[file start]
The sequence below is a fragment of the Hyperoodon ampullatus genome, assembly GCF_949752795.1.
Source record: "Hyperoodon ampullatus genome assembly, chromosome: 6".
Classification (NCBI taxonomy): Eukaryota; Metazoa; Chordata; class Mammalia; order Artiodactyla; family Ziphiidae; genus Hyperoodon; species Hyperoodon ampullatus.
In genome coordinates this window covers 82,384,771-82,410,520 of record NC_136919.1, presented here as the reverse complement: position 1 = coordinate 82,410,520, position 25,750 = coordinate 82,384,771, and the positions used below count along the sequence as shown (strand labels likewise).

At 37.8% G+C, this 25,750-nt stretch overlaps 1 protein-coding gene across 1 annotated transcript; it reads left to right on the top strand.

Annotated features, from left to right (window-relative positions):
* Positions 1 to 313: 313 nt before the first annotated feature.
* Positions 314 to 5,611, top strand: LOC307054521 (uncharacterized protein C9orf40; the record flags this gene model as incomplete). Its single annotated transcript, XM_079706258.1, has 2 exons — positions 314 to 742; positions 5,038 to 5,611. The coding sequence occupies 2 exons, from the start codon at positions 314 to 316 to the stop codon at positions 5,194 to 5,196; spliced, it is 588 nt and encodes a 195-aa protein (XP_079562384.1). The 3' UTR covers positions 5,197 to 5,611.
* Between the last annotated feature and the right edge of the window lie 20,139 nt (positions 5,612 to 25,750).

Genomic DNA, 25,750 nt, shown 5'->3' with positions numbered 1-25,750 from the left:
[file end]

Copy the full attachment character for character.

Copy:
The sequence below is a fragment of the Hyperoodon ampullatus genome, assembly GCF_949752795.1.
Source record: "Hyperoodon ampullatus genome assembly, chromosome: 6".
Classification (NCBI taxonomy): Eukaryota; Metazoa; Chordata; class Mammalia; order Artiodactyla; family Ziphiidae; genus Hyperoodon; species Hyperoodon ampullatus.
In genome coordinates this window covers 82,384,771-82,410,520 of record NC_136919.1, presented here as the reverse complement: position 1 = coordinate 82,410,520, position 25,750 = coordinate 82,384,771, and the positions used below count along the sequence as shown (strand labels likewise).

At 37.8% G+C, this 25,750-nt stretch overlaps 1 protein-coding gene across 1 annotated transcript; it reads left to right on the top strand.

Annotated features, from left to right (window-relative positions):
* Positions 1 to 313: 313 nt before the first annotated feature.
* Positions 314 to 5,611, top strand: LOC307054521 (uncharacterized protein C9orf40; the record flags this gene model as incomplete). Its single annotated transcript, XM_079706258.1, has 2 exons — positions 314 to 742; positions 5,038 to 5,611. The coding sequence occupies 2 exons, from the start codon at positions 314 to 316 to the stop codon at positions 5,194 to 5,196; spliced, it is 588 nt and encodes a 195-aa protein (XP_079562384.1). The 3' UTR covers positions 5,197 to 5,611.
* Between the last annotated feature and the right edge of the window lie 20,139 nt (positions 5,612 to 25,750).

Genomic DNA, 25,750 nt, shown 5'->3' with positions numbered 1-25,750 from the left: